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adam radwanski

Kathleen Wynne's Liberals are frantically trying to make up for lost time in addressing public fury over soaring hydro bills heading into next year's Ontario election.

But if not too little, exactly, the governing party's new-found urgency on the matter may very well be too late – both to help it recover from its dismal poll numbers, and to provide the province with a serious solution to a pricing problem decades in the making.

Courtesy of a plan brought before provincial cabinet on Wednesday, the Liberals are set to claim that residential hydro bills will soon be fully 25 per cent lower than this time last year. To achieve that, they have settled – in addition to a rebate of the 8-per-cent provincial sales tax announced last fall – on a "smoothing out" of energy costs that stretches costs of power-generation contracts over a longer period than the contracts currently allow.

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Explainer: Why does Ontario's electricity cost so much? A reality check

It's not a crazy idea, in theory. In an op-ed published earlier this week in The Globe and Mail, approvingly cited by a source in the Premier's office, a quartet of professors from Ivey Business School made a reasonable case that the useful lifespans of generation assets such as wind turbines and gas-fired power plants – on which Ontario utilities have spent billions of dollars over the past decade – will exceed contracts that are typically for 20 years. So it makes sense, the authors argued, to try to spread some of those contracts' costs to after that 20-year period – possibly by offering generators with existing contracts the opportunity to bid on new, longer ones.

But while reopening the contracts might have been an enticing option for the Liberals if they had moved on it sooner, it would not fit their political needs now. They need savings to be felt by ratepayers before the 2018 campaign starts and protracted negotiations would not allow that. And a government that spent years mired in a scandal involving the sudden cancellation of power-plant contracts around a previous election knows full well – and is constantly reminded by the energy sector – that it would have to move extra-cautiously around any attempt to change the terms of existing deals. That leaves the government, the source acknowledged, embracing a second option raised by the Ivey professors: using public funds to subsidize rate cuts by energy utilities, until those expensive existing contracts have expired.

In the op-ed, even this latter option sounds fairly logical. Subsidies would be designed to equal the difference between annual amortization under the current contracts, and what that amortization would be if calculated according to assets' actual lifespans. It would purportedly be an easy cost for the government to absorb even if it contributes to a budget deficit, given historically low interest rates, and somewhere in the 2030s, money would be returned to provincial coffers because then the amortization gap would work the other way.

But as the actual policy is rolled out by the province, the timing and early messaging – as well as history – offer ample cause for skepticism.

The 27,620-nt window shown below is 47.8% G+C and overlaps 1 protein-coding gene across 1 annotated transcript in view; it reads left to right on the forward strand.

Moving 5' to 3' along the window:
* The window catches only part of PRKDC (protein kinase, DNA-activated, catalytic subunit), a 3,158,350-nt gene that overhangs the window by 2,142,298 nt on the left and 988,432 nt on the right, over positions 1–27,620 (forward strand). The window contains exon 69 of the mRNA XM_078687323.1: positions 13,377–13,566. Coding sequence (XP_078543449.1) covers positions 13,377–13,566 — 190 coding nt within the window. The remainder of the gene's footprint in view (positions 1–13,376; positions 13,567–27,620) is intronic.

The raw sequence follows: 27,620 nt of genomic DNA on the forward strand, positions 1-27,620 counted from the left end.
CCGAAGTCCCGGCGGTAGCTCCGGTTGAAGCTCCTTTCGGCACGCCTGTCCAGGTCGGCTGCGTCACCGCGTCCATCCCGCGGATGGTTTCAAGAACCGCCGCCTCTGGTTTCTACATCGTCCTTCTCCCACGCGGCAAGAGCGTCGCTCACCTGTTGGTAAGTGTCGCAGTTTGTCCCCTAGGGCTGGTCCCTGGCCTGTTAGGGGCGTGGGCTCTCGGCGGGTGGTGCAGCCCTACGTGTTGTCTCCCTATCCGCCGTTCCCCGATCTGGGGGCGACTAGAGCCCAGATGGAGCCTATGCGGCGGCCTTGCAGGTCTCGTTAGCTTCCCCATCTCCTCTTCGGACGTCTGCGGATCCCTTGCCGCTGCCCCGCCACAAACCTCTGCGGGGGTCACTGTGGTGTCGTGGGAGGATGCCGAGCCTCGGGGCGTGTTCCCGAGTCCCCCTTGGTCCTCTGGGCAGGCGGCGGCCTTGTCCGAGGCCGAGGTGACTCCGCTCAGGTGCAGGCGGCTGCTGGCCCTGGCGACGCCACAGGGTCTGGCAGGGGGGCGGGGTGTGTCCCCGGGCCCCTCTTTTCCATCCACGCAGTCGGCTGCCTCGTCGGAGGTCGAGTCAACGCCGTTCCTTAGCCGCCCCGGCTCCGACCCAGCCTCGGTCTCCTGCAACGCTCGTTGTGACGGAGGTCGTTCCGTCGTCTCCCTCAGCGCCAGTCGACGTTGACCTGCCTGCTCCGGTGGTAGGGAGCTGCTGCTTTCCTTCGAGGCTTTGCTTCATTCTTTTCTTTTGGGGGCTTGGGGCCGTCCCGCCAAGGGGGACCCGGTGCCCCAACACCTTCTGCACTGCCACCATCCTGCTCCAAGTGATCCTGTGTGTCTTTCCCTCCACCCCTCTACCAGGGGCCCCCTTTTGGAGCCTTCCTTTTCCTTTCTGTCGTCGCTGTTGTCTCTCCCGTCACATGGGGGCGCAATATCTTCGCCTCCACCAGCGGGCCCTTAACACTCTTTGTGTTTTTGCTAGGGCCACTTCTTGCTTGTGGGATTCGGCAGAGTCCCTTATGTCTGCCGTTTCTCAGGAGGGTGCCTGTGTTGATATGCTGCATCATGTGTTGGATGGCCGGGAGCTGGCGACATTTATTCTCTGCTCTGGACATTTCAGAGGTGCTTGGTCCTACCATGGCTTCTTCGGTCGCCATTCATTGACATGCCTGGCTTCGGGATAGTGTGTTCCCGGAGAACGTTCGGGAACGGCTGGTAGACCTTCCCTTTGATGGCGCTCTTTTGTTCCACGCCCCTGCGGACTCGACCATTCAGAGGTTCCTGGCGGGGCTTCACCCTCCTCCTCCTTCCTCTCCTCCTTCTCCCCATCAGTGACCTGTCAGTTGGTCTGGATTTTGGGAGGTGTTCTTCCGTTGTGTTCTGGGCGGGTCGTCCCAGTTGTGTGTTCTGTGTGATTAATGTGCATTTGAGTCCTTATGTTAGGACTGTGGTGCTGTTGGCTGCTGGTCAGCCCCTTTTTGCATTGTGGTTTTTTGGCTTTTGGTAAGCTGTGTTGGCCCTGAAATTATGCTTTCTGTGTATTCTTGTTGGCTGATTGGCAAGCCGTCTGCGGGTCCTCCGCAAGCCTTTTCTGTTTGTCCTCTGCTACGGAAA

A party facing imminent defeat, and already flailing about trying to make pocketbook angst go away (most obviously with a recent about-face on the merits of road tolls), does not seem ideally suited to crafting a sophisticated model to flatten costs over decades.

The 25-per-cent figure – in which a few other surprise mechanisms to come are also supposed to play a role – does not provide reassurance. Maybe the government was happily surprised to find that its proposed measures arrived at such a nice, round number, but it might also be that it is trying to make complicated policies fit an arbitrary target.

And if you're familiar with past intersections of Ontario's elections and its energy system, the echoes are eerie. There is a long, sorry record of governments trying to buy goodwill (or ease anger) by trying to manipulate hydro prices – both Bob Rae's NDP and Ernie Eves's Progressive Conservatives doing the system huge damage with rate freezes as they unsuccessfully tried to hold office.

The Liberals have flirted with similar stuff for years, with Dalton McGuinty (in 2010) and Ms. Wynne (last year) using public funds to pay for energy rebates – a somewhat problematic premise, since it uses money collected from all taxpayers to the particular benefit of those who consume the most electricity. But what they're now pitching is a more structurally significant attempt to change the way energy is priced.

At this point, they might feel they don't have much choice. Overdue but expensive investment in the energy infrastructure during Mr. McGuinty's first term, followed by a disastrous gamble on green energy in his second, has given way to public demand for something dramatic to be done about prices that have risen wildly above inflation. And the opposition parties – the NDP already making a dubious promise of a 30-per-cent rate cut, the PCs for now playing coy – will inevitably make it sound all too easy to turn back the clock to when power was relatively cheap.

But if one of those parties wins office, it will at least have to live with the consequences of its own decisions. The worry with the Liberals, who might be too late now to atone with voters for past mistakes no matter what they do, is that their last-ditch clean-up attempt will just add to the mess that the next government wades into.

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